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Eating meal before mincha or maariv


It seems to me, from the Shulchan Aruch, that it is only muttar to sit down to a meal after mincha ketana, if there is a person in town who calls everyone to shul. However if that is lacking, it doesn’t help that one usually davens in shul. It also seems to me to apply to eating a meal before maariv.
Is this correct ? And if so, what can I do those times of the year when the zman is just after when my wife wants to serve supper before mincha/maariv ?


You are raising an important point, because we see that many people do things and eat even after the time to daven mincha and maariv. The Poskim say that if a person always davens with a minyan, (and according to many poskim a miyan kavua) then we say that he will be reminded because this is his time to daven. Similar to the idea that a person that has a miyan kavua (steady minyan) that he may start learning even after the time to daven shacharis, and we don’t say that he might forget. However a person that sometimes davens b’ychidus (privately) and doesn’t always daven with a minyan, would not have this leniency, because he doesn’t feel obligated by the minyan, therefore the minyan doesn’t serve as a steady reminder for him, and he cannot use this heter.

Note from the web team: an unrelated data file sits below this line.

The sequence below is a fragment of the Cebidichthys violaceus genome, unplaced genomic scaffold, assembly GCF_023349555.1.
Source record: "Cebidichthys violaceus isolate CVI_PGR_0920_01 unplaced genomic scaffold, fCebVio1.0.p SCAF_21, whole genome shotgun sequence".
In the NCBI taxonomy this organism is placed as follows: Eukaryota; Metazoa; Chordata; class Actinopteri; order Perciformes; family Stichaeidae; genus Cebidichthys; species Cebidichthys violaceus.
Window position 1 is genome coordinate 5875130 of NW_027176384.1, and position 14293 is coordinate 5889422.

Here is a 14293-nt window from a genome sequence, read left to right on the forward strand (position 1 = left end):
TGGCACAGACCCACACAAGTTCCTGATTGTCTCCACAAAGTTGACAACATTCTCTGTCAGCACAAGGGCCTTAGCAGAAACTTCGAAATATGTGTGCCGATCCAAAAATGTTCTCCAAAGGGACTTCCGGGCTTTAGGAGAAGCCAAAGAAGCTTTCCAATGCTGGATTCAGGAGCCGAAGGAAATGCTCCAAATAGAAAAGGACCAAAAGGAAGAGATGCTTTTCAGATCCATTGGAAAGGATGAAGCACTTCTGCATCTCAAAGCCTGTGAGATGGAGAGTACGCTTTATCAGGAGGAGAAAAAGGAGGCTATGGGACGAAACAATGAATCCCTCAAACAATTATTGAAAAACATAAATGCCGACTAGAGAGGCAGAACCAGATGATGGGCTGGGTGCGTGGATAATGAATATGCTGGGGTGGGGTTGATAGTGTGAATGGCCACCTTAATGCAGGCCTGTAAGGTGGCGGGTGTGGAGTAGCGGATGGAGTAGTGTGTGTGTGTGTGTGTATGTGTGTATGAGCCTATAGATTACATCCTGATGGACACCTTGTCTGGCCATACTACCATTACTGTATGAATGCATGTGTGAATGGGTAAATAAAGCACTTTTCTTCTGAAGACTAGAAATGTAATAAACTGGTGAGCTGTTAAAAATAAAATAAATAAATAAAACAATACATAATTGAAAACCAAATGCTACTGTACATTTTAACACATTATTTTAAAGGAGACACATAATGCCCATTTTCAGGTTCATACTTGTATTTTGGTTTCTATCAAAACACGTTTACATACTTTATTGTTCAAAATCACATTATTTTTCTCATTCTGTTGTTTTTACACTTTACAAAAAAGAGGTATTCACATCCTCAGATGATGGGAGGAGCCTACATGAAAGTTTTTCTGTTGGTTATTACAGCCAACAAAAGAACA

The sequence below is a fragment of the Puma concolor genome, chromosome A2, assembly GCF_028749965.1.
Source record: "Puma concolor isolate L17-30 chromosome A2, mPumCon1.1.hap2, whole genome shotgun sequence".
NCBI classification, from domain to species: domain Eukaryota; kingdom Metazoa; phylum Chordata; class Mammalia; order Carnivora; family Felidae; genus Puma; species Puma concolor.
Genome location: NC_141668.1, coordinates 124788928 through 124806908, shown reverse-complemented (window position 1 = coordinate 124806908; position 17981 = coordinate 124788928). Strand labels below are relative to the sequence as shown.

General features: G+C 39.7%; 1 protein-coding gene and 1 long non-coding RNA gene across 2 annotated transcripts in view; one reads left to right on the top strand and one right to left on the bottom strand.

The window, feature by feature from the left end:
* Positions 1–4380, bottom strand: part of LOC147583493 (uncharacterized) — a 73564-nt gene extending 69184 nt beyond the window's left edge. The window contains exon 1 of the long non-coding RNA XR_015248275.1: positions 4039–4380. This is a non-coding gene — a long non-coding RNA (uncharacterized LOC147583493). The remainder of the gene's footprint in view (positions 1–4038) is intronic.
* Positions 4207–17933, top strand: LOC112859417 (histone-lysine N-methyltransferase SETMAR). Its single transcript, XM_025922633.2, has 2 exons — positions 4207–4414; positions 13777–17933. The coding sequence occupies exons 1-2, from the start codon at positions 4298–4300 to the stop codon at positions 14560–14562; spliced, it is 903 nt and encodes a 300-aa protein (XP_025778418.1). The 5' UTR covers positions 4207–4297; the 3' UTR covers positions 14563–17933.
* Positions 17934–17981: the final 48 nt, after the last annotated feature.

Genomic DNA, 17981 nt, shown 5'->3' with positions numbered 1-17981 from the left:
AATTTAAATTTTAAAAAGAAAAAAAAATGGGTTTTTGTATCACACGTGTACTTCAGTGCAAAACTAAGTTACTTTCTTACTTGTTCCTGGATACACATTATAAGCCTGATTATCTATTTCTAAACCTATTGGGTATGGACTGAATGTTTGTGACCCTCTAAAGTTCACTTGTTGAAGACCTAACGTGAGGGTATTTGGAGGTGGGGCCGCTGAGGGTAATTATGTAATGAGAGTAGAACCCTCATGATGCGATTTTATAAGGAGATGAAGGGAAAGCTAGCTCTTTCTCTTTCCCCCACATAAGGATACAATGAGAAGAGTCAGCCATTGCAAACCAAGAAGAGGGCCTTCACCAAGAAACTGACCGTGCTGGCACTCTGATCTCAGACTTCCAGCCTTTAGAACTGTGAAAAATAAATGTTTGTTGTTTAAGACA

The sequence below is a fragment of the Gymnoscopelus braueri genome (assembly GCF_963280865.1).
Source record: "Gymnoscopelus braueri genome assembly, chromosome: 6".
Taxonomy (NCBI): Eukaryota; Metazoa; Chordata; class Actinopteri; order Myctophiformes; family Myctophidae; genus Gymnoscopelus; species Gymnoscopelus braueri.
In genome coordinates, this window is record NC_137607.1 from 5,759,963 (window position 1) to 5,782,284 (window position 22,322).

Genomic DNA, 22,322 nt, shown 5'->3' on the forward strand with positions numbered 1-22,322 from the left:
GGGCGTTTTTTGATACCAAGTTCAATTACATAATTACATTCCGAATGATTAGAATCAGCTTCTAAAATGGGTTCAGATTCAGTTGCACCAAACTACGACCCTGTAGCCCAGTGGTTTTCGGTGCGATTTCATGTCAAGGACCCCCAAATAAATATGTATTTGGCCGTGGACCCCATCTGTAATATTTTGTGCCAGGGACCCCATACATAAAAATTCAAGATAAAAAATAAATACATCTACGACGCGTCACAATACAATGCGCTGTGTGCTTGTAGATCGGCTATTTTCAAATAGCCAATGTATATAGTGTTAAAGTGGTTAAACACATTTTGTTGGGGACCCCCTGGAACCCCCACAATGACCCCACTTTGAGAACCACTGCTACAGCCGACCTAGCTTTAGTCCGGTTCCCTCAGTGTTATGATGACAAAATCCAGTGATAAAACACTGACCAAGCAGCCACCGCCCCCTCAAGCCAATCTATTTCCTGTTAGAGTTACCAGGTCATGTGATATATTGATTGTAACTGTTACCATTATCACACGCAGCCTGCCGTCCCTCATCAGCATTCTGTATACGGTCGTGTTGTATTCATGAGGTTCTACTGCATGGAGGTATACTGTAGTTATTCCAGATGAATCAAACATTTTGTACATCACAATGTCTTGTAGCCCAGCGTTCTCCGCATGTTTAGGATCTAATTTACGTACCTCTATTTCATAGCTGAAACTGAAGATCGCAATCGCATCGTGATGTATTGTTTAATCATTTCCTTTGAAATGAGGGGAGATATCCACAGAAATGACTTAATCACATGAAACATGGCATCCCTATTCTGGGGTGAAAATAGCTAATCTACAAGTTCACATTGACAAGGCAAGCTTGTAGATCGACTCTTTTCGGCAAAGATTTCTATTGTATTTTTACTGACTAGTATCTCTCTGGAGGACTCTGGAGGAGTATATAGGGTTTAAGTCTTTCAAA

There is an additional rationale to permit eating supper before maariv etc., that the Shulchan Aruch (O:CH 232-3) says that this halacha only applies to eating a real meal, however one may eat a snack before davening. What is considered a meal for this? If the person eats an eggs worth of bread or cake, or a dish of mezonos (pasta, etc.) if the person is eating it as a meal. However, if the person is only eating vegetables, meat, etc. and there isn’t any mezonos there, then it is permitted. Therefore many times a person’s supper will technically not be considered a “meal”. (Although some poskim frown upon this because this is really his meal, see Piskei Teshuva 232-5).

Another option according to many poskim, is to make a shomer before starting to eat, such as asking your wife or a child to remind you that you have to daven. This option however is only valid if the person being your shomer is not also eating, because then there is a fear that the shomer will also forget to remind you. Additionally, setting an alarm can also serve as a valid shomer to remind you to stop eating and go daven.

Best wishes


Aruch Hashulchan O:CH 235-16, Igros Moshe O:CH 4-98 (1), Shmiras Shabbos Khilchoso 56 ftnt. 12, Shulchan Aruch O:CH 89-6, PIskei Teshuvos 232-3, Mishna Berura 89-34, Nekius  V’kavod B’tefillah 10-38 in the name of R’ Eliyashiv, R’ S. Z. Auerbach, and R’ N. Karelitz zt”l, also see Shvus Yitzchok 2-22-(3).

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